“You dig deeper inside of yourself,” said Sarah Johnson, a senior lecturer at KSU and organizer of the Creative Jam. “And at the end of that, you create better work because you have such a personal connection to it. It is so empowering for students.”

Buadoo decided to compete because she said it would be fun and she wanted to have something to add to her resume before graduating college. This was a new way to jam in lieu of music.

“I haven’t done anything at school really,” said Buadoo. “Even before the pandemic started, I wasn’t really participating in anything. Like, I need stuff for my portfolio, and I knew I would enjoy it.”



Johnson first discovered Adobe as an intern at WellStar Health System. She used the Mac in the office to teach herself how to use the Adobe software installed on the computer.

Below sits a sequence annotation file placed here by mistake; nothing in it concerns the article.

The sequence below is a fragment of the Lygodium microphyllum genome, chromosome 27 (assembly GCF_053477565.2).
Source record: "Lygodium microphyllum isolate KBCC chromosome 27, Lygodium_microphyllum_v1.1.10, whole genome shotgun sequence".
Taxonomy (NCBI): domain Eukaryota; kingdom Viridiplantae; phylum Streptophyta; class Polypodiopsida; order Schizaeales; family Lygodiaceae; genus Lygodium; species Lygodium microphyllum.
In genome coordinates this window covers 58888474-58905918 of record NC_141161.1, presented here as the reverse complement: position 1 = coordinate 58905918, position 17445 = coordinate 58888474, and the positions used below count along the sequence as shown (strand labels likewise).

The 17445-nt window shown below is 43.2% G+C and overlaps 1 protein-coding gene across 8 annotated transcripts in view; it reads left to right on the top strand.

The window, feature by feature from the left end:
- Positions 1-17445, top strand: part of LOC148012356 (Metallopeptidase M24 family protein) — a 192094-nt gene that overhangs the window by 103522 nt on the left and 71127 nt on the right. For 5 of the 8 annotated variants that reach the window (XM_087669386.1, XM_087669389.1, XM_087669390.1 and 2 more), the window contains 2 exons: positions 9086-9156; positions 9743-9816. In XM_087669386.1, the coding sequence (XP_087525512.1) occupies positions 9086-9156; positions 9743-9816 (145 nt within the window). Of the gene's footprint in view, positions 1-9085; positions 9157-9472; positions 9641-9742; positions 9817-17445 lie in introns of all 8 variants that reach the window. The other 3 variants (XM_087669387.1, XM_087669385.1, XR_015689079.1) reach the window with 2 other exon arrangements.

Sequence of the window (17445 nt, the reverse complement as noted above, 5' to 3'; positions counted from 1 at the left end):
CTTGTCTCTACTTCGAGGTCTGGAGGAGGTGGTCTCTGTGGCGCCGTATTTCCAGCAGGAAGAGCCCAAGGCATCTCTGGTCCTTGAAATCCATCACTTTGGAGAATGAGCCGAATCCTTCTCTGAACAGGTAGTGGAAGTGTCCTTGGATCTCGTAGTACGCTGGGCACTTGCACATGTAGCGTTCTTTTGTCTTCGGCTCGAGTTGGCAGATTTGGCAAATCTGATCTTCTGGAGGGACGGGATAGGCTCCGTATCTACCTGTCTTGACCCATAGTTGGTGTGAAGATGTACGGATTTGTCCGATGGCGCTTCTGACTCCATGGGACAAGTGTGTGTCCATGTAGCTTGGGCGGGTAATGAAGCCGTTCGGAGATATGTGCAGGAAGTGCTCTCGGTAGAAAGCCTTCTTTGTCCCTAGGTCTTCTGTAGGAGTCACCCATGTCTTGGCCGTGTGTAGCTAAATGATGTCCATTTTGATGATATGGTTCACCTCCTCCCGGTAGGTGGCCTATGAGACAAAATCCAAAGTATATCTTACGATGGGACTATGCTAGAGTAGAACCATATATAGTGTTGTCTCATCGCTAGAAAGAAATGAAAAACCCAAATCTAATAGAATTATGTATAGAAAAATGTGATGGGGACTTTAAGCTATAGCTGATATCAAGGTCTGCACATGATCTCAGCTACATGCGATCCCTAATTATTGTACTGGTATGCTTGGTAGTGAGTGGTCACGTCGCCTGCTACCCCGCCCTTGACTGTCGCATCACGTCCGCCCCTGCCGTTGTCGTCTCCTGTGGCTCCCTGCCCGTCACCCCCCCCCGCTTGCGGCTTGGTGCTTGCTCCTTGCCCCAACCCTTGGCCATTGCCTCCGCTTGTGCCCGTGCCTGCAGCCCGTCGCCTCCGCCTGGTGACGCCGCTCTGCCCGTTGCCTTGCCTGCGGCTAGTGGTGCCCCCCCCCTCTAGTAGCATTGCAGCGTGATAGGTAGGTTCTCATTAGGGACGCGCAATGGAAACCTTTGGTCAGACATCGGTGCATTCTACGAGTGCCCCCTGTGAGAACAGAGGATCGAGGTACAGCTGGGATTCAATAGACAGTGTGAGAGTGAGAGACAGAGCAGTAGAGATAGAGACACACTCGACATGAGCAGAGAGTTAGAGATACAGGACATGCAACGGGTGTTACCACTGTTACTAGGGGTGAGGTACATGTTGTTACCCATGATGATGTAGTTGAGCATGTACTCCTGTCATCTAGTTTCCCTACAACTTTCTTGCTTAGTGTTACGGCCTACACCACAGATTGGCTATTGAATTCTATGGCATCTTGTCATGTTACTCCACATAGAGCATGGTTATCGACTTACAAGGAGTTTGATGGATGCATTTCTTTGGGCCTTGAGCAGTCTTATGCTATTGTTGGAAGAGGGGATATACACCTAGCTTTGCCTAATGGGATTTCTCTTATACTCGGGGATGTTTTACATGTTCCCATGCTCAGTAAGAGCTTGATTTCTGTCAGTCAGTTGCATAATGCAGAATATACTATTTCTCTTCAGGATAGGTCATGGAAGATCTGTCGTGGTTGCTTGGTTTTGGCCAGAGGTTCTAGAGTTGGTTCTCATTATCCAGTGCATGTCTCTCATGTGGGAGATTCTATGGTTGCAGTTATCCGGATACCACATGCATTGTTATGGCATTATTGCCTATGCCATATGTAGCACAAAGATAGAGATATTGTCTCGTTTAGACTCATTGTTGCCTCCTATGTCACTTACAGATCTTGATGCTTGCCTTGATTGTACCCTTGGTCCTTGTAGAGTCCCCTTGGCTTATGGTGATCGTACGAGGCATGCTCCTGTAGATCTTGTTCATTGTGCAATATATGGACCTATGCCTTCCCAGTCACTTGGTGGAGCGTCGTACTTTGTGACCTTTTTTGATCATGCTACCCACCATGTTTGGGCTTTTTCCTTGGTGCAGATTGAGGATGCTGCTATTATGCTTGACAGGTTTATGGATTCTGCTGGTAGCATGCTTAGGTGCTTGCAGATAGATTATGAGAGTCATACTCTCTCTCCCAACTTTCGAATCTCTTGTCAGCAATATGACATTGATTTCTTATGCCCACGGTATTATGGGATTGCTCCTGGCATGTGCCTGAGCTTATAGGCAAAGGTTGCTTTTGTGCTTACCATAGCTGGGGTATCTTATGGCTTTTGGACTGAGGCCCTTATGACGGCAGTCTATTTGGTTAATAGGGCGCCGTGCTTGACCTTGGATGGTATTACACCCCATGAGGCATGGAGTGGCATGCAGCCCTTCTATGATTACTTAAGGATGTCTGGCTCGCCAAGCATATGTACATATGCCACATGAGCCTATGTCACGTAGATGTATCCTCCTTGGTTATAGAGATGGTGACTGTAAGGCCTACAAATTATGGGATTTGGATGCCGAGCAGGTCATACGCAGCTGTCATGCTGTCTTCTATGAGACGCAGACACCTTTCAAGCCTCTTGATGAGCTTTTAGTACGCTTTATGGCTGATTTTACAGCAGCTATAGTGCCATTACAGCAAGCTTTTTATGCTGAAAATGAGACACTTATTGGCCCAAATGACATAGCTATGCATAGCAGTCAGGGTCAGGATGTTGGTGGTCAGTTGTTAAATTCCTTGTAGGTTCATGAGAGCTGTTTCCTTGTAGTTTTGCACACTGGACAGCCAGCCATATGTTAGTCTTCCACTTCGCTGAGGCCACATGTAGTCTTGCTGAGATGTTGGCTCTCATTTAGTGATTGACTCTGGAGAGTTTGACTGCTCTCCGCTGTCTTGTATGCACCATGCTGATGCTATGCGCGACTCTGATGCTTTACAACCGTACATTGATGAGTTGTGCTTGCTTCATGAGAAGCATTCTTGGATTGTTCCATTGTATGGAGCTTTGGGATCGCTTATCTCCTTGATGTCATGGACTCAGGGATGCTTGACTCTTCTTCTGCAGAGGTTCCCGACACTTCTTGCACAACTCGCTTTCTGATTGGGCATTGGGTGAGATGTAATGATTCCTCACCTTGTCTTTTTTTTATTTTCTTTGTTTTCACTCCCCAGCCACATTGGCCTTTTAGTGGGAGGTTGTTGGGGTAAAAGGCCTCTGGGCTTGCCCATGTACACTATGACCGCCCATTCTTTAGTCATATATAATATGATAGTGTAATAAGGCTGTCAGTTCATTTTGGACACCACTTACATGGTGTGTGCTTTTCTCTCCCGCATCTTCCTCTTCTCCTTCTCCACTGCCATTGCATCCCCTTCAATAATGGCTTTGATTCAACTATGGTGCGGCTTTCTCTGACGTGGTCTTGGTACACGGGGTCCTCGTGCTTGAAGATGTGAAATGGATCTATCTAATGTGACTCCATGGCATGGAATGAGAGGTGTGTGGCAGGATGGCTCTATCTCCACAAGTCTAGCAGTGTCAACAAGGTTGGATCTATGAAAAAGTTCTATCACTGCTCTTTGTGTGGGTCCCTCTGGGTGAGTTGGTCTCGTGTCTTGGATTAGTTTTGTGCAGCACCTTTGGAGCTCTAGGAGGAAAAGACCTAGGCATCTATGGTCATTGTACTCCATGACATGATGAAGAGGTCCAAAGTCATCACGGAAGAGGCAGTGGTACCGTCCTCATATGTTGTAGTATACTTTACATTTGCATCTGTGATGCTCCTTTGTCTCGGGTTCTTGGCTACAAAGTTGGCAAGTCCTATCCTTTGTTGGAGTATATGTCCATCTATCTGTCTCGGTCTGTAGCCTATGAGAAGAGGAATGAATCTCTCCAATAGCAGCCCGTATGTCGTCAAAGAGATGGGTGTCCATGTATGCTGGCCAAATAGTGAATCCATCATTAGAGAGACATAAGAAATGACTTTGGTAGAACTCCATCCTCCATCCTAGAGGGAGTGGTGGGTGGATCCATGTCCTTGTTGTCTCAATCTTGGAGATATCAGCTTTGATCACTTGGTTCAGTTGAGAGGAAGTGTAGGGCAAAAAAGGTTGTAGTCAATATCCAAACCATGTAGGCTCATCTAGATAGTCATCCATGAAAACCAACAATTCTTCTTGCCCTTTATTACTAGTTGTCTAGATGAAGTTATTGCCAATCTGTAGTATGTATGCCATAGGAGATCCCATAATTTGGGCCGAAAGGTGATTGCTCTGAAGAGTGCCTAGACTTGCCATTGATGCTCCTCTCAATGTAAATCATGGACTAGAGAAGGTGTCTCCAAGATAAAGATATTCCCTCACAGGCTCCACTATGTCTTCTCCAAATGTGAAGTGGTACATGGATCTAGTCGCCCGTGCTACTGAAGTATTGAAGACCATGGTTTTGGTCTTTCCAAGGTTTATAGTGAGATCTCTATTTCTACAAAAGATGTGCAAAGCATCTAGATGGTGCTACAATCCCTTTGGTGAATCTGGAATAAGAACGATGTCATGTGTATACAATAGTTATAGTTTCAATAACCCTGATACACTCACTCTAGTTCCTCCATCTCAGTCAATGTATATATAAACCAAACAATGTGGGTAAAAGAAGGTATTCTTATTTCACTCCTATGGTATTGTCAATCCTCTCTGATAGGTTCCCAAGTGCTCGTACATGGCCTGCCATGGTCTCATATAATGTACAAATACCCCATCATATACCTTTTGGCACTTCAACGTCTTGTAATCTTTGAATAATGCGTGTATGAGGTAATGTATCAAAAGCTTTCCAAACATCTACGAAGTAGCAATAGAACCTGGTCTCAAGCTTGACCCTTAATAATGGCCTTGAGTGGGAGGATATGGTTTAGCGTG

“I created a flyer for pulmonary care week and that just really got me interested in the idea that I could not only be a public relations practitioner, but I could also tell a story visually through graphic design,” said Johnson.

This marked the beginning of Johnson’s journey of exploring her passion for design, and eventually becoming certified in Adobe programs. Johnson said that certification is important as you progress in your career, but students should focus on their digital portfolio to help demonstrate the skills they have learned. The Adobe Creative Jam presents an opportunity for students to do just that.

Johnson brought the Adobe competition to KSU in 2021 to help encourage students to take advantage of their free Adobe license. The competition got students communicating with each other at the in-person events and involved with the university. 



Adobe has hosted Creative Jam competitions at universities across the nation, and they oversaw the first competition at KSU in 2021. However, Johnson said for 2022, the KSU Libraries paired up with the Norman J. Radow College of Humanities and Social Sciences to run the competition.

The kickoff, finale, and other workshops were held in the library. Faculty from the library were also on the committee for the competition. Johnson said that she hopes this collaborative effort will continue in the future.